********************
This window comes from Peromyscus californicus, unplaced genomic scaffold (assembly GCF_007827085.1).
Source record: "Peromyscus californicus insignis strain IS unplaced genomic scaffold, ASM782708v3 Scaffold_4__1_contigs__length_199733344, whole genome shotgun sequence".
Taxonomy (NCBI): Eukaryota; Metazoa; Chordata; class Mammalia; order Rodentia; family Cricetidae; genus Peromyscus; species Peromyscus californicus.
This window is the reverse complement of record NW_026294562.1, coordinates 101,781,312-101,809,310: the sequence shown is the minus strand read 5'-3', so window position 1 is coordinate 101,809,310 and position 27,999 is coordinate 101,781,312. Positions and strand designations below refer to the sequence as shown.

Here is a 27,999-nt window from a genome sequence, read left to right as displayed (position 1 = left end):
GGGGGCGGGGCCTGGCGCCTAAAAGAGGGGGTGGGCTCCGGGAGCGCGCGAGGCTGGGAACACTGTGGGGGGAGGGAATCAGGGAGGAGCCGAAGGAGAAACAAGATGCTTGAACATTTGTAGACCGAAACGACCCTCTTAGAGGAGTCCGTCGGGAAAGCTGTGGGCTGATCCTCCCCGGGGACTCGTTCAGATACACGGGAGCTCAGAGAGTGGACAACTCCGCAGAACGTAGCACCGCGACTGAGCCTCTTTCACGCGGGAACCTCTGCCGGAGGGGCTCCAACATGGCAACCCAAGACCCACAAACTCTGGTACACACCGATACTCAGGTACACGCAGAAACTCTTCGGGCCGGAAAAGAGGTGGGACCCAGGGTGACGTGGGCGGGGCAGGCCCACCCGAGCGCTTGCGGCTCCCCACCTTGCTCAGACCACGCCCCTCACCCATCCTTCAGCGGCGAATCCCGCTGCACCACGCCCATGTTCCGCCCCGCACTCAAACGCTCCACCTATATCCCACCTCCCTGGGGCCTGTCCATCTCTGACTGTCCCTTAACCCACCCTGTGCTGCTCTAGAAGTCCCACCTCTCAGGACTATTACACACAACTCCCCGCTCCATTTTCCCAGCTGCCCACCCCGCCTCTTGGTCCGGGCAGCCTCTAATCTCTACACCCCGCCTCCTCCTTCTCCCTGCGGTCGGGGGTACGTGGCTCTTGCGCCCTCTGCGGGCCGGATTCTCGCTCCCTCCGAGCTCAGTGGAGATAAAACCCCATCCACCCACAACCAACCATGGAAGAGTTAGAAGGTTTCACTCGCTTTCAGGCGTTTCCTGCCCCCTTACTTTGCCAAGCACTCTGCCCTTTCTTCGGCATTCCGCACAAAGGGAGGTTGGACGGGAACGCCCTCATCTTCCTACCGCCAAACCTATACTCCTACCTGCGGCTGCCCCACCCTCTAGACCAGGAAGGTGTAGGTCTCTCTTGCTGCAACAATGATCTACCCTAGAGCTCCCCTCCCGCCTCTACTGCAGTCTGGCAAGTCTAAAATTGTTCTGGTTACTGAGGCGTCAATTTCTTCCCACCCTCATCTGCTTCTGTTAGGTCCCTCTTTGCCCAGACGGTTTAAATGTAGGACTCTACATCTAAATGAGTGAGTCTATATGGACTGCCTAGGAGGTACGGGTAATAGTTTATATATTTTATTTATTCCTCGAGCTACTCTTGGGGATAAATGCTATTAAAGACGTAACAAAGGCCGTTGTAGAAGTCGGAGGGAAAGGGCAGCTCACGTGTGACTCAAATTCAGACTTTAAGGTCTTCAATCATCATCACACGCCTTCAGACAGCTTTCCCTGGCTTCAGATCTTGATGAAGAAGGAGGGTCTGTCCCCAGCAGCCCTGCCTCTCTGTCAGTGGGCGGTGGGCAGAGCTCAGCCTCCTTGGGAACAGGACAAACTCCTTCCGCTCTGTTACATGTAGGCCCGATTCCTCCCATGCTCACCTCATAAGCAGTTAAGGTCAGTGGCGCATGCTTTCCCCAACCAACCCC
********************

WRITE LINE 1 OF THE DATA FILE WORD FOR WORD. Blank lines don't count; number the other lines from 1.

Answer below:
This window comes from Peromyscus californicus, unplaced genomic scaffold (assembly GCF_007827085.1).